In hearing the history of the Trojan War; for his father used to recite it to his children as a Winter Evening’s Tale; Adam was so much struck with the character of Hector, — his courage, his calmness, dignified carriage, filial piety, and inflexible love of his country and his family, that he was quite enamored with it; and when he read Burton’s Nine Worthies of the World, he longed to see Hector, whom he considered the chief of the whole; and as he had heard that in many cases the departed have revisited their friends and others; he has gone out into the fields by himself, when a child of seven or eight years old, and with the most ardent desire, invoked the soul of the departed chief to appear to him; and thinking that it could hear, has even set it a time and place in the fields to meet him.

    Can it be supposed that the Romances which he read could be of any real service? The names of the chief of these, the Reader has already seen. With respect to these he has said, when conversing with his friends on the subject, — “I believe I should have been an arrant coward had I never read Romances; such was the natural timidity, or if you please, imbecility of my mind.” Of his courage none could doubt, who have seen him, while offering the salvation of God to a rebel world, surrounded and assailed by a desperate mob, standing alone, when his friends had forsaken him and fled, every man providing for his own safety. Instances of this kind will occur in the course of this Narrative.

    As he had heard and read much of enchantments and enchanters, so he had heard much of magic and magicians. Whether there were any thing real in their pretended science he could not tell: but his curiosity prompted him strongly to inquire. He had heard of the Occult Philosophy of Cornelius Agrippa, and wonderful tales his school-fellows had told relative to this book; — “that it was obliged to be chained to a large block, else it would fly, or be carried away,” &c.

    Hearing that a school-master at some miles’ distance, had a copy, he begged his father to write a letter to the gentleman, requesting the loan of the book for a few days. Though he knew not the road, and was only about eight years of age, yet he equipped himself for the journey and when his mother said, “Adam, you must not attempt to go; you will be lost, for you know not the road,” He replied, “Never fear, mother, I shall find it well enough.” “But you will be so weary by the time you get there, that you will not have strength to return;” to which he answered, “Never fear, mother, If I can get there and get the book, I hope to get as much out of it as will bring me home without touching the ground. The little fellow had actually made up his mind to return to his home on the back of an angel he was however disappointed; the man refused to lend the book.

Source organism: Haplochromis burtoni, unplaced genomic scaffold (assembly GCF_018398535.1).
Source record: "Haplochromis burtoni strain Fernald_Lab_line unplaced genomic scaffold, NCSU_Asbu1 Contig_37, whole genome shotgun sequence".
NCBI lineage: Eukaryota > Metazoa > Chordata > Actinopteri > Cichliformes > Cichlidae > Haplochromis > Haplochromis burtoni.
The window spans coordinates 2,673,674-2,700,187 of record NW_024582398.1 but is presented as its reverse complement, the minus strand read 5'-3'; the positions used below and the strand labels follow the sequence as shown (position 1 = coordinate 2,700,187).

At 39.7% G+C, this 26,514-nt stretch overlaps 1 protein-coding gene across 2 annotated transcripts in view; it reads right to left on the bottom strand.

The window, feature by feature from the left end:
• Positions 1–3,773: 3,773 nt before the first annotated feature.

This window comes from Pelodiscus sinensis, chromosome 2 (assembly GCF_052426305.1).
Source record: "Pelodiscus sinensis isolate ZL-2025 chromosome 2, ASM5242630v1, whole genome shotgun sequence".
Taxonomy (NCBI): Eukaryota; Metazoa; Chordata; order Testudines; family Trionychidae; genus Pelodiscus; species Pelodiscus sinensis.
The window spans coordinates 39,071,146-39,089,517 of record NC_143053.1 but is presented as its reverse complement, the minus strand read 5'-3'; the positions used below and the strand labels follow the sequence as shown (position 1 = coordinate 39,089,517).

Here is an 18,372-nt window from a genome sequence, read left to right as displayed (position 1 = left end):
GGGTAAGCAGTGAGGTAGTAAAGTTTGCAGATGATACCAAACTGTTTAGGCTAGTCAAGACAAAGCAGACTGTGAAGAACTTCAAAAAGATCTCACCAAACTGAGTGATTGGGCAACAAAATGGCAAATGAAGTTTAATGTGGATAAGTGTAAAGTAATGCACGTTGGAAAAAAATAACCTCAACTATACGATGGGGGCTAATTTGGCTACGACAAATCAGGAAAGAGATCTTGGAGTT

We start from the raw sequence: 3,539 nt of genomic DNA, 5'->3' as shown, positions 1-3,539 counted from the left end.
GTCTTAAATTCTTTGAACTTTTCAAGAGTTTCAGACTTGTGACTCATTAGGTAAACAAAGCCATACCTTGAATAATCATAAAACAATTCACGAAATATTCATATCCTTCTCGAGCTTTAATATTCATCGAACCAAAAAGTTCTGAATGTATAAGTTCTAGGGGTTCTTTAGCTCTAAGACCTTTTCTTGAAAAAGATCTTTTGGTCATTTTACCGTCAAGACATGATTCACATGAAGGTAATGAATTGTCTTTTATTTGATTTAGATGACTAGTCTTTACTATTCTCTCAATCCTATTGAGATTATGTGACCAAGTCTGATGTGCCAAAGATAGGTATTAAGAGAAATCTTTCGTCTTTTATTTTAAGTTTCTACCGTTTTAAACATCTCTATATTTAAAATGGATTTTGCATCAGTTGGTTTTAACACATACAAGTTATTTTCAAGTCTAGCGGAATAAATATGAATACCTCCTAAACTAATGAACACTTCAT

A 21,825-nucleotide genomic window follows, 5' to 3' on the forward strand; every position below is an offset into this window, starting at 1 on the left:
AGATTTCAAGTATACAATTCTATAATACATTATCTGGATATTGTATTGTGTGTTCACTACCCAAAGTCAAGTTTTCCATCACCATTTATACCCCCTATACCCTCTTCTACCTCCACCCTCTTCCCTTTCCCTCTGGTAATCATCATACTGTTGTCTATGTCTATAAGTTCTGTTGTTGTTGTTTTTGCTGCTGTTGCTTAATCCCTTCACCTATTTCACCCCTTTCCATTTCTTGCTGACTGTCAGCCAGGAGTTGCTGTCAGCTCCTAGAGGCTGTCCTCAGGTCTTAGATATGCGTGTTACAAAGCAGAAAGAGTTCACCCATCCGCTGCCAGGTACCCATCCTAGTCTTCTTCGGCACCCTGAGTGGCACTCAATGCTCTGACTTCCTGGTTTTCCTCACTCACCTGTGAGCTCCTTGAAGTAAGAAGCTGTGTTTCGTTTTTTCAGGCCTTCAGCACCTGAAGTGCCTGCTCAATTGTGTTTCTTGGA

This disappointment only served to whet and increase his curiosity: and an occurrence shortly after took place, which in some measure crowned his wishes as to a sight of this book. A family of traveling tinkers or iron founders, — makers of small iron pots, — came to the country. It was currently reported of them, that they were all conjurers and possessed some wonderful magical books. Adam got leave from his parents to visit them. He found a man, his wife, and a tall well-made son of about twenty years of age, and several other children, two of whom were dumb, encamped in a forsaken house, where, for the time being, they had erected a furnace and were hard at work. Adam’s errand was soon known, and the father, a very intelligent man, began to entertain him with strange relations of what might be done by spells, figures, diagrams, letters, fumigations, &c. &c. All this he heard with raptures, and inquired into the particulars: — these were sparingly related, and he was told to come the next day. He went accordingly, and was well received, and to his inexpressible joy, a copy of the three books of Cornelius Agrippa’s Occult Philosophy was produced. He touched it with fear, and read it with trembling, and asked liberty to take some notes which was conceded. In this way, studying, talking, looking for simples, and preparing operations, he spent several days; this eccentric community cheerfully dividing, with this indefatigable student, their morsel of homely fare. Every night, however, he returned home; and early in the morning revisited these occult philosophers. At length, when they had supplied all the adjacent place with their manufacture, they removed to another part of the country, entirely out of his reach; and he returned laden with spoils, for such he esteemed them; and having, as he supposed, the bounds of his knowledge considerably enlarged. His instructor, however, had told him that there was a fourth book of the incomparable Cornelius Agrippa, without which, as it contained the practice o f the art, it would be useless to attempt any operations. This was discouraging; but it could not be remedied, and so he nearly remitted all study of the science, as he was unacquainted with the practical part, till he should be able to meet with this fourth book.